S/SW blog philosophy -

I credit favorite writers and public opinion makers.

A lifelong Democrat, my comments on Congress, the judiciary and the presidency are regular features.

My observations and commentary are on people and events in politics that affect the USA or the rest of the world, and stand for the interests of peace, security and justice.

Wednesday, May 19, 2010

Tips for parents of newly graduated college students -

It is not my normal practice to reprint news releases, but this one appears to have some merit.  It is about job-seeking tips for parents of young adults now graduating from college.

"Many of today's new college graduates have never set foot in their school's career guidance office or held an internship, nor do they know how to successfully find employment. It is now up to parents to share the real truths about finding a job in today's tenuous employment climate," says Ford R. Myers, career coach, speaker and author of "Get the Job You Want, Even When No One's Hiring" (John Wiley & Sons, 2009,

Myers suggests the following five job-seeking tips parents can impart to their new college graduate:

1. The Most Qualified Job Candidate Does Not Necessarily Get the Job Offer. In today's difficult job market, strong qualifications and accomplishments are necessary. However, the candidate who will get the job is the one who self-markets and demonstrates to the employer that she is the best fit for the company's needs, problems and challenges.

2. Research Your Way to Success. Pay attention to local, regional and national sources of business intelligence. Study everything you can about the companies you're most interested in. Learn to frame your ideas and value in terms that are relevant to the current business and economic landscape.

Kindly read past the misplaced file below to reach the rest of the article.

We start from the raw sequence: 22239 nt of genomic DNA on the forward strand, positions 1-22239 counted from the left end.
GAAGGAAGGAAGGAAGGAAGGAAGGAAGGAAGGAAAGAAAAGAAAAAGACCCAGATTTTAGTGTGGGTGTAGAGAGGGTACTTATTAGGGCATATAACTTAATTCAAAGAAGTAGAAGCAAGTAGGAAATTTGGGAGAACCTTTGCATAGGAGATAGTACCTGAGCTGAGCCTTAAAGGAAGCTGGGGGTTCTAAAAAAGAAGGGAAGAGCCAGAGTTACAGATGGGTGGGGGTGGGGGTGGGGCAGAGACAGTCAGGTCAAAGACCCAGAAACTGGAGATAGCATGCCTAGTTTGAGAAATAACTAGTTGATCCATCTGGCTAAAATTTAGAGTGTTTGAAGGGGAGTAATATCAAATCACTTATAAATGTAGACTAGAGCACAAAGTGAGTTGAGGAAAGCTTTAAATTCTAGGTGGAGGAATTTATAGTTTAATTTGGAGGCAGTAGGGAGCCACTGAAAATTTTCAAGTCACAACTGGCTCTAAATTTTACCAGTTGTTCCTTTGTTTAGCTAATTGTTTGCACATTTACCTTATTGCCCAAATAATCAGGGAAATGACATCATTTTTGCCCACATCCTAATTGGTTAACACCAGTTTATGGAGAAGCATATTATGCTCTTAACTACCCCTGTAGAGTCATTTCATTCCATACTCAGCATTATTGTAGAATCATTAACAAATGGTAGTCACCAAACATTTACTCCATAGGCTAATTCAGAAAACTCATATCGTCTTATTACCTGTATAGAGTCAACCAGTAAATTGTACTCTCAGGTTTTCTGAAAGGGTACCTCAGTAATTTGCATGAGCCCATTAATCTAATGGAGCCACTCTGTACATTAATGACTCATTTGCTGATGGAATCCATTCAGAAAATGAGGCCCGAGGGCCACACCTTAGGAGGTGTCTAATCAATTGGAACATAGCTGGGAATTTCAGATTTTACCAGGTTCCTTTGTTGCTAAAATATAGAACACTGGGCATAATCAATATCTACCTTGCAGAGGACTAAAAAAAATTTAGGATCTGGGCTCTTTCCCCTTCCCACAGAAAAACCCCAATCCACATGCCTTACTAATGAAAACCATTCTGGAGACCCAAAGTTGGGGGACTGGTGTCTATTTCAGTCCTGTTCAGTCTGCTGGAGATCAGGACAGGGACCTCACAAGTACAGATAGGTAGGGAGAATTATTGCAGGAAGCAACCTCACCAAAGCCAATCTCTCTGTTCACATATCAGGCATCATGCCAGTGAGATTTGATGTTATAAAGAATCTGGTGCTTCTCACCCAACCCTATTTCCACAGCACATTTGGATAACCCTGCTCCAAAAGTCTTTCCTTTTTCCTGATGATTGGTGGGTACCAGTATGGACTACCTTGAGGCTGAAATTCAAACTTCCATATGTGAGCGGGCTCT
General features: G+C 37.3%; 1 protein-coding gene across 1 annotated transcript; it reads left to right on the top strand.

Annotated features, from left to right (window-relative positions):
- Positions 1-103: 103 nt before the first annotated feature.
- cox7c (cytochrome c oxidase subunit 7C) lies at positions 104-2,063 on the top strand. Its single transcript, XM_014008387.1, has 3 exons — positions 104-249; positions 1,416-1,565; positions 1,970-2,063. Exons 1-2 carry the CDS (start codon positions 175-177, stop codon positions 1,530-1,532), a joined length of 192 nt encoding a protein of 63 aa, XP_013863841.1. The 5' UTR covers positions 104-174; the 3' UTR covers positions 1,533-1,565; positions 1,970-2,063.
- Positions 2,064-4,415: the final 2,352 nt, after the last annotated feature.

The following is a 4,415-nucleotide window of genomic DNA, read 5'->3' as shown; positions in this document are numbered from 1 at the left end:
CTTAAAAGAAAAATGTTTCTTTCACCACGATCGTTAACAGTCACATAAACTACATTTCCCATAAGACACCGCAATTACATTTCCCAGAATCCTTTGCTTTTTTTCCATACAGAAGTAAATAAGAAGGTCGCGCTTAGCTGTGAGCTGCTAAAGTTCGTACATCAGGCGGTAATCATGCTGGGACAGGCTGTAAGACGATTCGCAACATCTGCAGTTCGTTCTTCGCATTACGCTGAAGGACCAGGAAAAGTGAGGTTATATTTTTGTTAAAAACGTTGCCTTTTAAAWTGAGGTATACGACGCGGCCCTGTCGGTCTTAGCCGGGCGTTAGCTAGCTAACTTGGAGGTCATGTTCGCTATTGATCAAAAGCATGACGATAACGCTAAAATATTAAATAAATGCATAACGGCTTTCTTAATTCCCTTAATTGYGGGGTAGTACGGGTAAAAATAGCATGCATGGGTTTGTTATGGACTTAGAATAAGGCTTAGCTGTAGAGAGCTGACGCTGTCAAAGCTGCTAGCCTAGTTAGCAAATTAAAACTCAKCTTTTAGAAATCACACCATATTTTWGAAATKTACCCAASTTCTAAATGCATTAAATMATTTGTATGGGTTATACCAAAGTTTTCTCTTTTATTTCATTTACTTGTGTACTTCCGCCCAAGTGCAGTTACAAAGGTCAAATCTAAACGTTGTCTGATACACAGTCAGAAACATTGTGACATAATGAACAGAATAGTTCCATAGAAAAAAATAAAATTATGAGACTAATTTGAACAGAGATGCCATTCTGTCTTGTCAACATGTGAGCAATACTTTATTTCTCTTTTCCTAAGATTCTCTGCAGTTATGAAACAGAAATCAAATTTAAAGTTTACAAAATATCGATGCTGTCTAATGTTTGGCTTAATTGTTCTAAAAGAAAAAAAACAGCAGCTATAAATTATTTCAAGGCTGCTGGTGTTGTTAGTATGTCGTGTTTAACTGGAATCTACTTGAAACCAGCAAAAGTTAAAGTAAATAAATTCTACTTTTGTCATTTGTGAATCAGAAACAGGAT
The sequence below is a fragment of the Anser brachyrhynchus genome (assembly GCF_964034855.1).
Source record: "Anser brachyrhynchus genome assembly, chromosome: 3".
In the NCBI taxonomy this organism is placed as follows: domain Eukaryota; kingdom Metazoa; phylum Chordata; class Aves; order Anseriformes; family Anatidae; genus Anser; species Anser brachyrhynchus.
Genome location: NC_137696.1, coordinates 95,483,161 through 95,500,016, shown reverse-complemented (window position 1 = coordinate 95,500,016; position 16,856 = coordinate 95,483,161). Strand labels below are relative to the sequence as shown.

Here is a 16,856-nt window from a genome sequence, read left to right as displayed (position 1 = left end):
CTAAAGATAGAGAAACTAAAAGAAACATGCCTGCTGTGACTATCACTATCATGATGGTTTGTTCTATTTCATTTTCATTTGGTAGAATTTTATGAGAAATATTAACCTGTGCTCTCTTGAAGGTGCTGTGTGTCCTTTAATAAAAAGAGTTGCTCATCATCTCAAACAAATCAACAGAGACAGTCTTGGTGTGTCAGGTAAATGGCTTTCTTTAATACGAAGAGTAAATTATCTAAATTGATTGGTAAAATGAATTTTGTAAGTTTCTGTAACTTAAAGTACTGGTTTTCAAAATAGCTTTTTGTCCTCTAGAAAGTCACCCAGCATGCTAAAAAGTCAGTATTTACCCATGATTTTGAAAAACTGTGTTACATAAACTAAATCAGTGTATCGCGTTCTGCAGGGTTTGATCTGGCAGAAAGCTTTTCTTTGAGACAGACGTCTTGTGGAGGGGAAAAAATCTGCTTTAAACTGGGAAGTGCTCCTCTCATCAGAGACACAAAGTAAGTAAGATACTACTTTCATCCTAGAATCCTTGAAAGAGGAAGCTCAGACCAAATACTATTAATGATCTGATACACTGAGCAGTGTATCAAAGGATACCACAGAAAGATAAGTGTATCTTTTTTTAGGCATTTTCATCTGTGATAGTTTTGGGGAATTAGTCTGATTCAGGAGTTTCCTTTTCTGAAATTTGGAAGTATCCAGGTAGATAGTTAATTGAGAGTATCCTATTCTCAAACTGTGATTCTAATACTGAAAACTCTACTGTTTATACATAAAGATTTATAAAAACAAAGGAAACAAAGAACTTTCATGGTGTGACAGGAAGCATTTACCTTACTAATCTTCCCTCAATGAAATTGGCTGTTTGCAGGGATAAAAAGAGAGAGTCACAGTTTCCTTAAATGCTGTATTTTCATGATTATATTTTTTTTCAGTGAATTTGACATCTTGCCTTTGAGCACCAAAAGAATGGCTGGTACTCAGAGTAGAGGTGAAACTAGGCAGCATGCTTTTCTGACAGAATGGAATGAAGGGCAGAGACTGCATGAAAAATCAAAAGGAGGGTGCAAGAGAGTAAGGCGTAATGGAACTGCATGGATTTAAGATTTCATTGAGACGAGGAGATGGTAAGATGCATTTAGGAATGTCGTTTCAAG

3. Networking is More Important Than You Think. The best jobs are not obtained through Web sites or help wanted ads. They are acquired through networking. Adopt the discipline of blocking-out time on your calendar for networking activities -- now and for the duration of your career.

4. An Employer's Offer is Never Its Best Offer. You might be tempted to take any job offer in a tight economy. Yet employers expect that you've done your salary research, and they anticipate having dynamic negotiations with you. In fact, if you don't negotiate, the employer will likely be disappointed in you as a candidate.

5. Graduating from School is the Beginning of Your Education, Not the End. No company wants to hire someone whose base of knowledge is not current. As a professional, you should continuously build your credentials that will make you more attractive and marketable as a candidate.

"Competition for top jobs is more fierce than ever as new college graduates compete with seasoned professionals for the best positions. Now more than ever, it is important for these 'up-and-comers' to have 20/20 vision when it comes to seeing the truths about obtaining employment," adds Myers.

For more information and other useful tips to help recent college graduates achieve career success, visit

Reprinted by permission of Ford R. Myers, a nationally-known Career Coach and author of "Get The Job You Want, Even When No One's Hiring." Download your Free Special Report, "10 Vital Strategies to Maximize Your Career Success" at

Posted via email from Southwest Postings

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